Joan McDonald deserves our congratulations – tonight she graduates from what she describes as “a crash course in the ‘University of Life’.”
A course which has given her a new and clearer insight into people; brought her a treasure trove of friends from around the world; advanced her modeling career – and given her many a happy thrill.
But most of all, a course which has heightened her awareness of what it means to be a Jamaican – and the sobering responsibility that goes with representing your country abroad.
And as she crowns Miss Jamaica World 1979 this evening, Joan deserves a special applause, for she is graduating with flying colours!
The new Queen, she feels, has a major task ahead of her: “She has a lot to do, but first of all, she must always bear in mind ‘I represent Jamaica’. I found when I was abroad, I was bombarded with so many political questions. They wanted to talk about all the conflicts – I think you should try and evade this, try and bring out the best in Jamaica”.
“Then, in addition to things like grooming yourself properly and organizing your clothes so you will look your best every day of the week, you have to learn to take criticism – there will be a lot of it. You have to learn to take criticism with a smile, no matter what form it comes in. Otherwise, you’ll get so depressed, you’ll be tempted to shut yourself in.”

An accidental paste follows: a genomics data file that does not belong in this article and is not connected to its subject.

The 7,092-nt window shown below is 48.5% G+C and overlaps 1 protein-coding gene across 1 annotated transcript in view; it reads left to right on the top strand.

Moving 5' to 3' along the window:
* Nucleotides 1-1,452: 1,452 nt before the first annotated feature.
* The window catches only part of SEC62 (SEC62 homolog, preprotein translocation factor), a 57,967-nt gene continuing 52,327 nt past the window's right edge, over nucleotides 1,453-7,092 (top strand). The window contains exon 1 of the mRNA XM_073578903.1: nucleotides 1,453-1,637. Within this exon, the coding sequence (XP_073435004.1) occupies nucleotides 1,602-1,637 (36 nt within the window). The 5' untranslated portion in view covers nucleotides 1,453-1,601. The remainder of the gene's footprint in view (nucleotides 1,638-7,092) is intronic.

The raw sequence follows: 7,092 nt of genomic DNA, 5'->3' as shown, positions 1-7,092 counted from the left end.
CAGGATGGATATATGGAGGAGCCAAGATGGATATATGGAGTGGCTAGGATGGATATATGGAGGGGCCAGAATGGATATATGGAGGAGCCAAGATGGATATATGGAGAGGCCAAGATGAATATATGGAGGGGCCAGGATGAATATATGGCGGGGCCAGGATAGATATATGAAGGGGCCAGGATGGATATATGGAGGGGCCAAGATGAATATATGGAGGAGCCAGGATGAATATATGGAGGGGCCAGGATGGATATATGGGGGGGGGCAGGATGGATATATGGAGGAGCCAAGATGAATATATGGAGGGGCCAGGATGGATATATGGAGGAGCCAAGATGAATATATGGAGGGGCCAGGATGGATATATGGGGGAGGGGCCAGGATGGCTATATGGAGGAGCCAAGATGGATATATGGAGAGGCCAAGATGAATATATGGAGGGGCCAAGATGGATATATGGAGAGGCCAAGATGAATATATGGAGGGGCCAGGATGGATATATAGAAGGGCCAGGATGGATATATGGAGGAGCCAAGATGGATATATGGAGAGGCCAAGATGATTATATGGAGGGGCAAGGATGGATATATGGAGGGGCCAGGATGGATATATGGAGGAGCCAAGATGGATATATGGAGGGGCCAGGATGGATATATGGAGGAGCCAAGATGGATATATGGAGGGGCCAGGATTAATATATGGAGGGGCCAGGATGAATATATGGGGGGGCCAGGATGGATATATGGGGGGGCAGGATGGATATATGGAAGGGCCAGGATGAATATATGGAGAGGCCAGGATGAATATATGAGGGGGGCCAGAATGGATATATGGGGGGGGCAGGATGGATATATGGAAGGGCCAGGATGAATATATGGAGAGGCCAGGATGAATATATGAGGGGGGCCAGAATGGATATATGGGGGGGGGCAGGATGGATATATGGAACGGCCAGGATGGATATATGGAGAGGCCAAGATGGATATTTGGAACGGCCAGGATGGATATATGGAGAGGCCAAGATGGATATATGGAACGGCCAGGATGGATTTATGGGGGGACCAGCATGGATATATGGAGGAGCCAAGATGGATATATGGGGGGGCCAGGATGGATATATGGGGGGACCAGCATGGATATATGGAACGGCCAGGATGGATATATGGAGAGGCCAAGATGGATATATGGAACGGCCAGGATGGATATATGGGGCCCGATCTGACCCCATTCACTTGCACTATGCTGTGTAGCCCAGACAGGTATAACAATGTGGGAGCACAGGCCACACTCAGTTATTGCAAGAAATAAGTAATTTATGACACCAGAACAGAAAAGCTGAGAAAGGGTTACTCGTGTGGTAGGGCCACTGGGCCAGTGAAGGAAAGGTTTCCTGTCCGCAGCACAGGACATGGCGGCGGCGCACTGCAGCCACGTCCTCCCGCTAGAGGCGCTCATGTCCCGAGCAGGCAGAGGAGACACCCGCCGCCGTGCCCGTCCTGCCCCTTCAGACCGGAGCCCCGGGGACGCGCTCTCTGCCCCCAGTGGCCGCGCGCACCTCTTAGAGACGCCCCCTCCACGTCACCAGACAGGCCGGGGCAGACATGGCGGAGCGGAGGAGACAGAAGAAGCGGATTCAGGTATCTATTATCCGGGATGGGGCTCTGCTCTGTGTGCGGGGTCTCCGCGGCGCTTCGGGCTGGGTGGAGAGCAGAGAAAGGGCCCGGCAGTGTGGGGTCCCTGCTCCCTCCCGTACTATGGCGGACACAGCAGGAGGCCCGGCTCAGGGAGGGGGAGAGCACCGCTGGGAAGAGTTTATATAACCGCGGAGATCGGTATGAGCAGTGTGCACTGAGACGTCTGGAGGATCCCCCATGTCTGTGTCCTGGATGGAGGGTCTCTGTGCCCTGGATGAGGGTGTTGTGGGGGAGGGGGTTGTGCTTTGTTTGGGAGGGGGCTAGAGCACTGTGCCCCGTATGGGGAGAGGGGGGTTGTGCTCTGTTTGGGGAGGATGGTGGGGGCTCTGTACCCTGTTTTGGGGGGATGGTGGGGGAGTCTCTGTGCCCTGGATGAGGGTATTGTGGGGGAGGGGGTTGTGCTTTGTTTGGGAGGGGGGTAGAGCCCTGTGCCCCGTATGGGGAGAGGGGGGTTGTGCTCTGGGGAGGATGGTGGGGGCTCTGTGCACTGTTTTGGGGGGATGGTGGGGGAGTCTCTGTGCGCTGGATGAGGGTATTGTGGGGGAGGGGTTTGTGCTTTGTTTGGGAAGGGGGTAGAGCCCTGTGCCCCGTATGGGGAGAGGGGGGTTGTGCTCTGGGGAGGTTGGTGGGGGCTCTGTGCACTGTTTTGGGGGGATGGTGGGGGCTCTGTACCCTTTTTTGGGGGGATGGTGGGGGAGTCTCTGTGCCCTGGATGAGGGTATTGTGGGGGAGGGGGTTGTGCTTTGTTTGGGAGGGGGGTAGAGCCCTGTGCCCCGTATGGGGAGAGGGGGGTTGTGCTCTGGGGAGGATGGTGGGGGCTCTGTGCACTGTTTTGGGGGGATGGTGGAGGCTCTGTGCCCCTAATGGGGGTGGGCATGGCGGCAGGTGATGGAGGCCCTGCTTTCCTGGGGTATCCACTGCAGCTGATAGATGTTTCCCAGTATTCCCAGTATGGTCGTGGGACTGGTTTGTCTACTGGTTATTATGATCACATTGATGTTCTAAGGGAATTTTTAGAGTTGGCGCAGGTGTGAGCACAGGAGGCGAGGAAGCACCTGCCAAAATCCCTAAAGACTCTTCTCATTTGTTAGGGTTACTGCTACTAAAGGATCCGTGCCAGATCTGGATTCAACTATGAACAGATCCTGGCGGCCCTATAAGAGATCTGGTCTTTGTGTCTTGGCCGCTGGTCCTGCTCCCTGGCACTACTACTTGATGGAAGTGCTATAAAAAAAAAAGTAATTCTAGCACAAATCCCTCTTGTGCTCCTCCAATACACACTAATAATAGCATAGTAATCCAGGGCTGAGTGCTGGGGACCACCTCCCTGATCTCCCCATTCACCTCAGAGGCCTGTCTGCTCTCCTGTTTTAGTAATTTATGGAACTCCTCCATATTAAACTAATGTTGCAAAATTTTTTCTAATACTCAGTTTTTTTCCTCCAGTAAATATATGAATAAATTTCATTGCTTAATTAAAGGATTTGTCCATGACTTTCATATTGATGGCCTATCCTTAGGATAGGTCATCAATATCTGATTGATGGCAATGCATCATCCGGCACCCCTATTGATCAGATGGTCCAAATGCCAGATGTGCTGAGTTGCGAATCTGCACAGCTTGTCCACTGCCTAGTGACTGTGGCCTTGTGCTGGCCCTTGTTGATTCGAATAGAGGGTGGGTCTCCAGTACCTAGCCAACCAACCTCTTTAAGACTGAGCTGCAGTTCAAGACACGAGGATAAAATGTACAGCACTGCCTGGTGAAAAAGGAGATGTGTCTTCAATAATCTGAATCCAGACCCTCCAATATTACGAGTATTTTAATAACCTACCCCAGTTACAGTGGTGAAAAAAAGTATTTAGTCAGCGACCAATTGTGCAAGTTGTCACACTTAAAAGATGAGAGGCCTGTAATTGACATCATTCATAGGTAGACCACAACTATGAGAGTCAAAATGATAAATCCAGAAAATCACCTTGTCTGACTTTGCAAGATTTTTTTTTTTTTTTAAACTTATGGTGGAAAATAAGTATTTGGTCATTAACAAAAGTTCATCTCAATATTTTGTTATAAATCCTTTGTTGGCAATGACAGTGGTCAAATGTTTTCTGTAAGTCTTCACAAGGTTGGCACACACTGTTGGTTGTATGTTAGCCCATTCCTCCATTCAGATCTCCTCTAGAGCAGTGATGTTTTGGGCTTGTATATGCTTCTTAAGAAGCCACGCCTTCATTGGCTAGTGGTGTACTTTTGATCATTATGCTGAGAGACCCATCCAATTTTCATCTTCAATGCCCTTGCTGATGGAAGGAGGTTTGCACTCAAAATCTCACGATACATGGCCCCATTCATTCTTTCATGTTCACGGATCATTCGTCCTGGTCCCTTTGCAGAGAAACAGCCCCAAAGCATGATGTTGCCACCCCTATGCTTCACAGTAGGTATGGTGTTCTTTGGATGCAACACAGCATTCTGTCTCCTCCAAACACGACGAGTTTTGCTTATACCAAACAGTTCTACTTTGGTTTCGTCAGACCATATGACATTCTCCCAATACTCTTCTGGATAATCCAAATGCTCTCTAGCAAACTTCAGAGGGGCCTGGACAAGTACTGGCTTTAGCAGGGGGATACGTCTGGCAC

And while you’re smiling, Joan adds, “You must learn to please yourself – and not please 1.5 million people!”
In pleasing herself, Joan has done a good job of pleasing the rest of us – barring, of course, those who are against beauty contests in principle. Her answer to this controversy is simple: “To each his own; If you don’t like it, keep away from it – but don’t condemn it!”
The most thrilling experience of her reign, Joan tells us, was the Miss World Contest in London. Looking back today, she still feels this was the real climax of the year – even though it came at the very beginning.
“The girls were so pretty,” she remembers, I wondered, ‘What am I doing here?’ Being part of the show – and I was very well supported – and the various places we visited: lunch at the House of Commons, two days in Jersey and Ireland, meeting the press – I never felt so happy before!
“And the girls were so nice, I met a lot of very good friends I still correspond with now. All those little things made it so much for me!”
The rest of the year was filled with social functions, modeling assignments and other promotional work – and of course, lots of traveling.
She was off to Berlin with the Jamaican contingent to the International Tourist Board’s exposition there, and to New York and Chicago where she visited the famous Playboy Mansion to promote Appleton rum on the US market. Jamaica did well on both occasions, she feels, and for her they were fun experiences.
Then of course, there was the publicity. As well as local press interviews here and in the countries she visited, she has been featured in internationally recognized magazines like Ebony, African Woman (published out of London), and the latest edition of Jet.
And she’s learned to take the publicity in her stride: “If you are beauty queen, you must expect people to want to know exactly where your head is at . . . especially Jamaicans away from home. So many Jamaicans came to see me when I was abroad, and I felt very happy to say I was Miss Jamaica.”
Most recently, Joan spent two weeks teaching dancing exercises at Negril Beach Village and doing promotional work for the hotel – an experience which, incidentally, showed her how much the promotional work in Berlin last year was paying off, judging by the number of German tourists among the European and US visitors now thronging Negril.